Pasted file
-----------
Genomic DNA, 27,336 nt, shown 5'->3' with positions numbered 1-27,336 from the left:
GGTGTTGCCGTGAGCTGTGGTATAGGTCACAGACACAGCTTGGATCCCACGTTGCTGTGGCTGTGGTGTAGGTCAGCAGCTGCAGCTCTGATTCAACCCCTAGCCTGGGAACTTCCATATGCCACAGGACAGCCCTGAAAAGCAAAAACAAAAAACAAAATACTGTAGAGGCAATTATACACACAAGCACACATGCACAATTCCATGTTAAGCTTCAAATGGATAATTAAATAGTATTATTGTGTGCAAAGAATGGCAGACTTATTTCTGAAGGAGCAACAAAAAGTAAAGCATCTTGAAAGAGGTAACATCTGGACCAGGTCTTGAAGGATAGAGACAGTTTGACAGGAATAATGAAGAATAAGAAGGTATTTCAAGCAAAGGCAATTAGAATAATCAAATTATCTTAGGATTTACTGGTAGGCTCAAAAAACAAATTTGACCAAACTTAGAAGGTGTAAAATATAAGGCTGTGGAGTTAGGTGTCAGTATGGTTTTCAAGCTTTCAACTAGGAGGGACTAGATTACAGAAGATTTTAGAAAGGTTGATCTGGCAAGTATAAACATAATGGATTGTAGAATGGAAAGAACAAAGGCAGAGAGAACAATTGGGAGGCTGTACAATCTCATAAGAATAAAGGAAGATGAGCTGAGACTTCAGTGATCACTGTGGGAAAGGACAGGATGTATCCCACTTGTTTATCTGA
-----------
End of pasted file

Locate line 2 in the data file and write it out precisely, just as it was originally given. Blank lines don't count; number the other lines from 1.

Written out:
GGTGTTGCCGTGAGCTGTGGTATAGGTCACAGACACAGCTTGGATCCCACGTTGCTGTGGCTGTGGTGTAGGTCAGCAGCTGCAGCTCTGATTCAACCCCTAGCCTGGGAACTTCCATATGCCACAGGACAGCCCTGAAAAGCAAAAACAAAAAACAAAATACTGTAGAGGCAATTATACACACAAGCACACATGCACAATTCCATGTTAAGCTTCAAATGGATAATTAAATAGTATTATTGTGTGCAAAGAATGGCAGACTTATTTCTGAAGGAGCAACAAAAAGTAAAGCATCTTGAAAGAGGTAACATCTGGACCAGGTCTTGAAGGATAGAGACAGTTTGACAGGAATAATGAAGAATAAGAAGGTATTTCAAGCAAAGGCAATTAGAATAATCAAATTATCTTAGGATTTACTGGTAGGCTCAAAAAACAAATTTGACCAAACTTAGAAGGTGTAAAATATAAGGCTGTGGAGTTAGGTGTCAGTATGGTTTTCAAGCTTTCAACTAGGAGGGACTAGATTACAGAAGATTTTAGAAAGGTTGATCTGGCAAGTATAAACATAATGGATTGTAGAATGGAAAGAACAAAGGCAGAGAGAACAATTGGGAGGCTGTACAATCTCATAAGAATAAAGGAAGATGAGCTGAGACTTCAGTGATCACTGTGGGAAAGGACAGGATGTATCCCACTTGTTTATCTGA